By Briana Vannozzi
Assemblywoman Gabriela Mosquera says imposing tougher gun laws for domestic violence offenders comes down to one simple goal.
“Increase the compliance of making sure that guns are turned over,” Mosquera said.
Mosquera’s bill would allow victims to report any firearms that haven’t already been seized by law enforcement to a court for removal. It’ll also give victims the right to begin the process of having a defendant’s firearms ID cards and purchase permits revoked — all before the case has been resolved.
“They can talk to someone and let someone know that yes there are firearms in the home. And then as a result of that, either a hearing officer or a judge that would the necessary steps to make sure that those firearms are safely removed from the home,” Mosquera said.
“It fails to distinguish between someone who’s committed actual physical violence and someone who has committed a nonviolent act that also is defined within the definition of domestic violence,” said Scott Bach.
Gun rights advocates say the bill misses the mark because New Jersey’s definition of domestic abuse is too broad.
“An act of domestic violence in New Jersey can be more than an actual act of physical violence. For example, annoying a spouse in a verbal argument is considered an act of domestic violence,” Bach said.
The state already prohibits anyone convicted of domestic violence or served with a restraining order from owning a firearm. And law enforcement can confiscate guns from a home at the outset of a dispute call. But Mosquera says that typically only applies to guns that are easily visible. Her mother was a victim of domestic violence and for her, the issue is personal.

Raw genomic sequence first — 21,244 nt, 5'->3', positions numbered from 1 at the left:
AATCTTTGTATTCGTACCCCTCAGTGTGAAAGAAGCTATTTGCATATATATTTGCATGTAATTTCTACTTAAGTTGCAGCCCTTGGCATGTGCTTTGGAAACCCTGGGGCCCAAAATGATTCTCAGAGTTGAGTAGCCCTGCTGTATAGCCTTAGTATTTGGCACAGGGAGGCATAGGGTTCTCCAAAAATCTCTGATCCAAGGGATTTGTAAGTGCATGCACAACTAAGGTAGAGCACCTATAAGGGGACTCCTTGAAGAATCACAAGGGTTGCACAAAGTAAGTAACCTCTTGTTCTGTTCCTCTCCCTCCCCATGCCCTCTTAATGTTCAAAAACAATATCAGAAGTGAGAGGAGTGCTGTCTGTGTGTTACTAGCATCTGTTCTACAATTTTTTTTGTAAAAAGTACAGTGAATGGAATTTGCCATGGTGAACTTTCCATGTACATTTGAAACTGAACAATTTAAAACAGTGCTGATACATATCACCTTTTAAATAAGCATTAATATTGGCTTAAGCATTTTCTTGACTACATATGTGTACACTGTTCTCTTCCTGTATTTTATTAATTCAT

“I was told that a woman who lives in a home is five times more at risk to be killed by an intimate partner if there are firearms in the house,” Mosquera said. “Five times more likely to be at risk.”
“I want it clear our organization thinks anyone who commits actual physical violence should be punished severely and should have no access to firearms. Unfortunately this bill doesn’t even deal with punishment, it deals in a hyper regulatory environment that seems obsessed with regulation of people just because they happen to own firearms whether they’ve committed a violent act or a non-violent act” Bach said.
Many of the advocates say the state is quick to make new laws, but fails to find ways to enforce them.